Chapter 1 Values and Principles of the UK Revision

The first chapter of the book, Life in the United Kingdom – A Guide for New Residents 3rd Edition, is called The Values and Principles of the UK. This chapter contains basic information on the benefits and responsibilities of citizenship or permanent residency. It also includes important information on how to register for the test itself.


There are three important categories of information. The first category is Fundamental Principles of British life. There are five principles, or values, that are most important in the UK. They are:

  • Democracy, which is the British form of government.
  • Rule of law. This means that Britain is a country with laws and it requires everyone to obey those laws.
  • Individual liberty, or individual freedom.
  • Tolerance of those with different faiths or beliefs. Britain has no official religion, and all faiths are welcome.
  • Participation in community life.


These principles are based on Britain’s long history and many traditions. They are protected by its laws, upheld by its culture, and expected by its people.


The second category of information is Responsibilities of citizens and permanent residents. There are five:

  • Respect and obey the law,
  • Respect the rights of others including the right to have their own opinion, even if it differs from your own.
  • Treat others with fairness.
  • Look after yourself and your family
  • Look after the environment and the area in which you live.


The third and last category is the Freedoms that citizens and permanent residents enjoy. Once again, there are five. They are:

  • Freedom of belief & religion.
  • Freedom of speech.
  • Freedom from unfair discrimination.
  • A right to a fair trial.
  • A right to join in the election of a government.


This may appear to be a great deal of information, but if you look carefully you will notice that the information in each list is similar. For example, one of the Principles of British life is tolerance of those with different faiths or beliefs. Having this principle of tolerance means that you have the Responsibility to respect the rights of others and the Freedom of your own beliefs and religion. There are five items on each list. If you group them similarly you will find them easier to remember.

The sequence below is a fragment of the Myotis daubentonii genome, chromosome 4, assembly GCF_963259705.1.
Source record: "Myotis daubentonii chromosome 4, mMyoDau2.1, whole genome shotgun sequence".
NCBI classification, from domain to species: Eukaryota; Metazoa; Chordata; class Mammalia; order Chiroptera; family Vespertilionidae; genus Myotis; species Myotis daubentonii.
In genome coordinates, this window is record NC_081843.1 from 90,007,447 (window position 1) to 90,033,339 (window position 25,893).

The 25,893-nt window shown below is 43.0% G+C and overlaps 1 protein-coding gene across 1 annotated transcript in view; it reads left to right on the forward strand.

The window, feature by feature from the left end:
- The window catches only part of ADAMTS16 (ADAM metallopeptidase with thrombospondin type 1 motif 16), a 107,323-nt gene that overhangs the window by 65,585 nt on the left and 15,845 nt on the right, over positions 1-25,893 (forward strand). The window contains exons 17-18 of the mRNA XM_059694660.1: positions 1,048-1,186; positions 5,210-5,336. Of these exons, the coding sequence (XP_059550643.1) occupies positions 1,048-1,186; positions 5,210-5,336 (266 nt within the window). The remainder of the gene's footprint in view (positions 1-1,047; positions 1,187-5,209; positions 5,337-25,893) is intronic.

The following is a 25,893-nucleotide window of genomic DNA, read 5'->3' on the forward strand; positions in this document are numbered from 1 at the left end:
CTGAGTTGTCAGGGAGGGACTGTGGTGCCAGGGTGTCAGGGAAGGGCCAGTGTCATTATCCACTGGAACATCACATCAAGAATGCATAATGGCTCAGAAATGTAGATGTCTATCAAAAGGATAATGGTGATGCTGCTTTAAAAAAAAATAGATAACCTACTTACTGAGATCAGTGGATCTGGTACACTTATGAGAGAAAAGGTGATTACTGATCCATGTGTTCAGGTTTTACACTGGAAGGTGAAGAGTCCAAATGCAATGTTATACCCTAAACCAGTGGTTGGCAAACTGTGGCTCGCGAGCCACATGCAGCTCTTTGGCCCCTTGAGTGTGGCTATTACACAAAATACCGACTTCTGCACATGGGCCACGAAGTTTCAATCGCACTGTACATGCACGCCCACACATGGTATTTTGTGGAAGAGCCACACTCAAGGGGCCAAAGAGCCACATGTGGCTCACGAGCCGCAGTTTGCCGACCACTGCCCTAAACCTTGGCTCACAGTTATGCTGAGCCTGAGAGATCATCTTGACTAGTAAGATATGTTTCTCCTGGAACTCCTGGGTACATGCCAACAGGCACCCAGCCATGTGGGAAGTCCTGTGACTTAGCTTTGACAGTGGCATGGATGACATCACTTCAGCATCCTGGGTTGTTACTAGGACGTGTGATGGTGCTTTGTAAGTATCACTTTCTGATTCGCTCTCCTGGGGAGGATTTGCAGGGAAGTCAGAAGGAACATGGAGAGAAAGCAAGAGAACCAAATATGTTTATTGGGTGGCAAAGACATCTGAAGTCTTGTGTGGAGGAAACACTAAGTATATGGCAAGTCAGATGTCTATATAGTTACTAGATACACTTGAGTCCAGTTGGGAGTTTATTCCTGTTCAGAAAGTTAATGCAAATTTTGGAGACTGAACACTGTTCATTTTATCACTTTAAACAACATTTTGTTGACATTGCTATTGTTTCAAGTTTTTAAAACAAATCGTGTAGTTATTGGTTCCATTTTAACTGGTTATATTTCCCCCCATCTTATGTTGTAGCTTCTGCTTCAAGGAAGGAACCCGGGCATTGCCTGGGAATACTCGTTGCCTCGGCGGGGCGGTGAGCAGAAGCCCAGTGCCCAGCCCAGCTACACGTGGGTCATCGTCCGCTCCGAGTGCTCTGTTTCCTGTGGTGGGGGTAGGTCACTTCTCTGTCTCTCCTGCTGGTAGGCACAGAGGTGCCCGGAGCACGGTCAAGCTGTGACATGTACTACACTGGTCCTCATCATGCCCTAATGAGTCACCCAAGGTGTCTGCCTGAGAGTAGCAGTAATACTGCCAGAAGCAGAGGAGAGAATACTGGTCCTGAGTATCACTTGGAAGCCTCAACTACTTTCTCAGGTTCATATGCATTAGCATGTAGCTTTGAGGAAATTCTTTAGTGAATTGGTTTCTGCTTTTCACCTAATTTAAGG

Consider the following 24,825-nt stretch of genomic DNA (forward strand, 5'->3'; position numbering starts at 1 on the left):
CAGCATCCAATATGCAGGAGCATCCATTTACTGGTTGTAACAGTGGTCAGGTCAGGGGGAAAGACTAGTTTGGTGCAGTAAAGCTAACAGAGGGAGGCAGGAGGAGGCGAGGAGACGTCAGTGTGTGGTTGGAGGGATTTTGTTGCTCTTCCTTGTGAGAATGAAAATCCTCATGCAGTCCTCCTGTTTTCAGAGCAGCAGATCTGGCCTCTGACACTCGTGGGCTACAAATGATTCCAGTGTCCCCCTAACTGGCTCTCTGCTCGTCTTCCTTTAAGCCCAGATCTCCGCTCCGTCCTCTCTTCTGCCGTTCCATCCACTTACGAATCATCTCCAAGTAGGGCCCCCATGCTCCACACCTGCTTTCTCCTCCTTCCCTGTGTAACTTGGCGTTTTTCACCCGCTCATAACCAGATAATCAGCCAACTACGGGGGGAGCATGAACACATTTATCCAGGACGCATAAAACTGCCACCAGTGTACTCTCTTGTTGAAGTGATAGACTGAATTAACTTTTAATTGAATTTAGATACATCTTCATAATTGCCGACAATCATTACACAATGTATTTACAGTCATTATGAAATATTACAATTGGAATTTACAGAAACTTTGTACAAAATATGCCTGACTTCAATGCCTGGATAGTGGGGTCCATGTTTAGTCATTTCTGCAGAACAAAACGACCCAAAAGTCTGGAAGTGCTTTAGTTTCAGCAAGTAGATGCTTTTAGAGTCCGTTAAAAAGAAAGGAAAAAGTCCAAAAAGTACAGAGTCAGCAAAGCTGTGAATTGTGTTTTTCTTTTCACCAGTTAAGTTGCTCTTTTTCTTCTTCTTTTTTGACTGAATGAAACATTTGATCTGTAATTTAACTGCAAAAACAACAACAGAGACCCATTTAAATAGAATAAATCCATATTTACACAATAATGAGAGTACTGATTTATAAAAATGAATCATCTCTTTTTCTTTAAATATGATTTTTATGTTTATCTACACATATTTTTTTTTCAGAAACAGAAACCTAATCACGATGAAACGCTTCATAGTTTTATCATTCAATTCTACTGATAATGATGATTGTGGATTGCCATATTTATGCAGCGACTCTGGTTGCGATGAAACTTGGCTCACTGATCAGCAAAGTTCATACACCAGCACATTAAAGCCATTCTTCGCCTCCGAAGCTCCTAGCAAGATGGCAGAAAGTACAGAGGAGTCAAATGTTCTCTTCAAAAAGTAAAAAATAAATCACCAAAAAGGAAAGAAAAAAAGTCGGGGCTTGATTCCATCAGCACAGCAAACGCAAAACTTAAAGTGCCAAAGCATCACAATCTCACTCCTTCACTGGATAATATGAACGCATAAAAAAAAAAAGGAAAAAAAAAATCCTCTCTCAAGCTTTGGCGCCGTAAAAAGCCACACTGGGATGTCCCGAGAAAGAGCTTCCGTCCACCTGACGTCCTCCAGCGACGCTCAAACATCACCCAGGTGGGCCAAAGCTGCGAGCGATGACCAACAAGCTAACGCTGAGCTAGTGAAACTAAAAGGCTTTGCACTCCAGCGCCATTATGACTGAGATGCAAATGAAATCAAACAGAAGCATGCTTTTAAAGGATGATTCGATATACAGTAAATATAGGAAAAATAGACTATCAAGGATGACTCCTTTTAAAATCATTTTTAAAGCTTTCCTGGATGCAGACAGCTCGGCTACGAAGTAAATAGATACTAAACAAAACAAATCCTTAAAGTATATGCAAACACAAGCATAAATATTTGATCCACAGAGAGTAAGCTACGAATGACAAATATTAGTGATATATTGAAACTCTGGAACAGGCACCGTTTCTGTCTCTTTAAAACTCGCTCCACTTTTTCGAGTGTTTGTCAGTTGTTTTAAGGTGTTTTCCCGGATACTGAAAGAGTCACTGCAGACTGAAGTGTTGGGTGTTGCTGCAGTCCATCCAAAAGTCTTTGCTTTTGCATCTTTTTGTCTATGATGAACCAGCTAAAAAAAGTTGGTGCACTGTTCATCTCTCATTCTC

In addition to passing the test you will also need to give an oath at the citizenship ceremony. The oath is: “I will give my loyalty to the United Kingdom and respect its rights and freedoms. I will uphold its democratic values. I will observe its laws faithfully and fulfill my duties and obligations as a British citizen.”


The chapter also gives information on what the requirements are to begin the permanent resident or citizenship application. There are two basic requirements. You must speak and read English to the ESOL Level 3 and understand the basics of living in the UK.

There are two ways to demonstrate these requirements. You may either take and pass the Life in the United Kingdom exam, or you may take an ESOL course in English with Citizenship. The class may be the better choice if your English skills are not level 3, as you will learn more English while attending.


Lastly, this chapter gives some important information on how to arrange for the test. There are several things to remember. First, you must apply online to take the test! This is the only way you can reserve a seat and find the proper address for the testing center. Only take the test at an approved testing center, otherwise it will not be valid. Second, be prepared to bring identification that shows your name and your address. The website you use to book your seat will give you specifics.


The chapter study questions are at that you can use to test yourself. This will help you see what areas you may need to review further.